Speaking to one Alisal Street family, they had a different perspective from mine. They believe that the Spotorno family has a right to develop, but they are concerned about traffic on Alisal, particularly because it gets all the traffic other than the morning window that allows the families living on the golf course to use Happy Valley Road.
The challenge is all three of the roads serving the golf course and the neighborhoods were constructed decades ago.
Sycamore Road is in the city of Pleasanton, while Alisal St. and Happy Valley Road both are in Alameda County. The city’s agreement with the county when the golf course was built limited golf course traffic to Sycamore and Alisal—thus the no left turn sign Westbridge Lane. That was changed about a year ago when residents around the golf course who were commuting south in the morning or taking students to Foothill High complained about being dumped into major traffic on Sunol Boulevard and having to go way out of their way.
The compromise allows access to Happy Valley for a couple of hours in the morning commute.
The family I spoke with questions whether the bypass road will make any sense. The new road originally was to run in the hills of the ranch and take traffic off both Alisal and Sycamore.
The Alisal family would prefer to use whatever money comes from development to improve Alisal and Happy Valley and open both to golf course traffic so it is split. They view the bypass road as a questionable from an environmental standard and potentially damaging to their land and others as well as shifting the traffic onto the road through the newer neighborhood.
The current agreement calls for the city to split the cost of the road with the developer of the Spotorno Ranch, but, if the development moves ahead at 22 units, there’s no way there’s enough money generated to pay for the bypass road. And the city has consistently had higher priorities for its traffic capital improvement program. The developer said that the 39-unit proposal could not cover the cost of the bypass road.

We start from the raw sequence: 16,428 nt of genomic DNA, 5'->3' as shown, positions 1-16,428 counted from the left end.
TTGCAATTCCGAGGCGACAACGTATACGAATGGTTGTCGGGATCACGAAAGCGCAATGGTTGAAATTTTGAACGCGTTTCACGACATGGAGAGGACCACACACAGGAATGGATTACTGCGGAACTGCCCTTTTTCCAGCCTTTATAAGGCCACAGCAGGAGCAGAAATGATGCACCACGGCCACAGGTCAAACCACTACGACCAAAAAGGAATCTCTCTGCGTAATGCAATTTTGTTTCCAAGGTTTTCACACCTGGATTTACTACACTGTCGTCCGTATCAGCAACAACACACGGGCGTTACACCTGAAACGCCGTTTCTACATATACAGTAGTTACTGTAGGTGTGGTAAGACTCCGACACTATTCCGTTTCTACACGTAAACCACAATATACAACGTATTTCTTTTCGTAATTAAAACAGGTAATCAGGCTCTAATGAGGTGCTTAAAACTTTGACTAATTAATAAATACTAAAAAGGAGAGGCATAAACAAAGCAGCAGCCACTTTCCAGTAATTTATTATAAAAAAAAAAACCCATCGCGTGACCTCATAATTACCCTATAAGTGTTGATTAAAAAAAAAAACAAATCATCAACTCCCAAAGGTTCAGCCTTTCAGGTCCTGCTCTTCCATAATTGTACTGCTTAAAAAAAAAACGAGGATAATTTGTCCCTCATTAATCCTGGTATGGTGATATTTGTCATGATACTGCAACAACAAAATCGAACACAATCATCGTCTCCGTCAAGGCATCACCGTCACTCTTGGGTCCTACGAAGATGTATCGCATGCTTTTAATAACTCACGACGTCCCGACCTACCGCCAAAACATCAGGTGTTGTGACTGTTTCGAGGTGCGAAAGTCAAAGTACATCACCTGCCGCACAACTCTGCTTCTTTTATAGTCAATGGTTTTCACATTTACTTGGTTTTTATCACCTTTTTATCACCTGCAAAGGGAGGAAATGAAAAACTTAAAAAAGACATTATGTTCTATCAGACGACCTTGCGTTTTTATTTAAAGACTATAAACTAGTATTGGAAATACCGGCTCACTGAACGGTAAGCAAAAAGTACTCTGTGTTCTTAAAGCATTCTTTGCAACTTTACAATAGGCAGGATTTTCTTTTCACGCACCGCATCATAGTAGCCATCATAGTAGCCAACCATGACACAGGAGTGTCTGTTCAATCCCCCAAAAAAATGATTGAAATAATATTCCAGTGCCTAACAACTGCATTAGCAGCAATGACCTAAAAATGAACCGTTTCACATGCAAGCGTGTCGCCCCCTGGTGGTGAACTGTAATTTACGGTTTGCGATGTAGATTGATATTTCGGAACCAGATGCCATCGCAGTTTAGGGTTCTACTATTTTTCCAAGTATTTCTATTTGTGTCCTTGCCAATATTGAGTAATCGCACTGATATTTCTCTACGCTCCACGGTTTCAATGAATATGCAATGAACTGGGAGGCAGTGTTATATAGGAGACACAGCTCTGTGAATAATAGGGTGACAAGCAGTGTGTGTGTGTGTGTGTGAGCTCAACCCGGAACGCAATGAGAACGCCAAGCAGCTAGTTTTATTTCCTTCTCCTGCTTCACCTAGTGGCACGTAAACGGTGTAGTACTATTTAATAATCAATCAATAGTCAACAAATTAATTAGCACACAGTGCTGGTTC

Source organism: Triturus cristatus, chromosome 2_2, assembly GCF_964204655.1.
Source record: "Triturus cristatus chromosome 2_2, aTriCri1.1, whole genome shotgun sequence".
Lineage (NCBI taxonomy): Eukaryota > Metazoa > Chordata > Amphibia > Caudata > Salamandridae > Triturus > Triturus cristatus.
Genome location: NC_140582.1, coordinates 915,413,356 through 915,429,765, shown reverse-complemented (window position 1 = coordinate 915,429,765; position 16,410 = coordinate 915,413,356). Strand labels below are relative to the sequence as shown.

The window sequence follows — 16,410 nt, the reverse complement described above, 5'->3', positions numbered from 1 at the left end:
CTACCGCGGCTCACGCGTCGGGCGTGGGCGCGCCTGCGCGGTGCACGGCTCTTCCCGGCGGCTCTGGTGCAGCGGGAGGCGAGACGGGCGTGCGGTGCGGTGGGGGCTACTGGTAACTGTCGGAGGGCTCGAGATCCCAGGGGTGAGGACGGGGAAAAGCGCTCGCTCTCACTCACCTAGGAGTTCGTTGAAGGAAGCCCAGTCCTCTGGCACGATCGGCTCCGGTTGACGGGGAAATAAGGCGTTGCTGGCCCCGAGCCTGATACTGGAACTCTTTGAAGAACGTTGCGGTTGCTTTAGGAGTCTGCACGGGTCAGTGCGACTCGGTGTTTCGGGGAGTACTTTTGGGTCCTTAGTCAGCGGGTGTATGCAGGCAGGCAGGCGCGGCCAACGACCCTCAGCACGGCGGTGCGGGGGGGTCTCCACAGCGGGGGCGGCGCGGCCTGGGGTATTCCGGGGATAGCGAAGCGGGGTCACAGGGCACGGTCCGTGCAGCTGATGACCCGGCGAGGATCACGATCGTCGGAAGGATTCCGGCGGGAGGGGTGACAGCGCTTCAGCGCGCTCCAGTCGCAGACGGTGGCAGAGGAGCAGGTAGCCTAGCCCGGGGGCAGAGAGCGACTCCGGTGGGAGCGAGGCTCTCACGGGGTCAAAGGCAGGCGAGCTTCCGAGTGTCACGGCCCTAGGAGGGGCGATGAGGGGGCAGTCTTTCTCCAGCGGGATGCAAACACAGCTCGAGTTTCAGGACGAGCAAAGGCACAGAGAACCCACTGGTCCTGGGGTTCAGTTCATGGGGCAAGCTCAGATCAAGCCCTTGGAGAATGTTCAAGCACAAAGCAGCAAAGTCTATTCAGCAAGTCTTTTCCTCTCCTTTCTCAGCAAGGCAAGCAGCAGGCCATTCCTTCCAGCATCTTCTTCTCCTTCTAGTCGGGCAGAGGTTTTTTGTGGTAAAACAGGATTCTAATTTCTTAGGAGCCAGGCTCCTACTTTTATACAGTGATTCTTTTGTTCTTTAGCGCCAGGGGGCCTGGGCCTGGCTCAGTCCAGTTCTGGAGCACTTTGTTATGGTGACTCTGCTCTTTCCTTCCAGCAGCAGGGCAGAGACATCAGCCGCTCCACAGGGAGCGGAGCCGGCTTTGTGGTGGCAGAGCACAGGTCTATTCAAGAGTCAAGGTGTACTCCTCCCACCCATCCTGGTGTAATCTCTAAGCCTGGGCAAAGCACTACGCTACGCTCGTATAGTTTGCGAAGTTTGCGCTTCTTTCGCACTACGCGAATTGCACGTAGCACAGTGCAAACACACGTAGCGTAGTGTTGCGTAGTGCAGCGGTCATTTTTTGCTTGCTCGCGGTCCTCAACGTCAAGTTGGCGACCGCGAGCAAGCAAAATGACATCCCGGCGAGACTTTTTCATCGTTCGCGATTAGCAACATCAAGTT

The Alisal family would like to see additional traffic calming measures on Alisal to slow the traffic. Their view is that the golfers are always late and driving fast in the mornings to make their tee times and then much more relaxed when they are returning. During the peak seasons, the golf course generates between 400 and 500 trips per day, most of them on Alisal and Sycamore because of the left-turn restriction onto Happy Valley Road.
The proposed 39 homes, unlikely at this point, would add about 400 more trips per day. The 22 homes that the Planning Commission seemed inclined toward would just about cut that in half.
As for speeding motorists, a few traffic bumps on Alisal (they are in place on Sycamore) plus motorcycle patrols can make a real difference.
For the Alisal family, they proposed thinking out of the box. They asked what if a land conservancy could purchase the development rights from the Spotornos who could continue to use it for grazing their animals. Then the city and the county could come together to improve both roads and include more traffic calming measures.
It could be preserved as a working ranch with conservation easements—just like much of the vineyard land in the Livermore Valley—and the Spotorno family could get paid for their land.
It’s a potential win-win—the question is whether the Tri-Valley Conservancy or another group or groups, could come up with the cash and whether the Spotorno family would accept a potential offer.
I also heard from Al and LaVerne Spotorno (Al is nearing his 91st birthday). If the development proposal moves ahead in some fashion, they plan to only sell the flat parcel and retain ownership of the other two parcels. That includes the parcel with their home and the 44-acre plot on Minnie Road that has the pens, barns, farm equipment and corrals to work the livestock.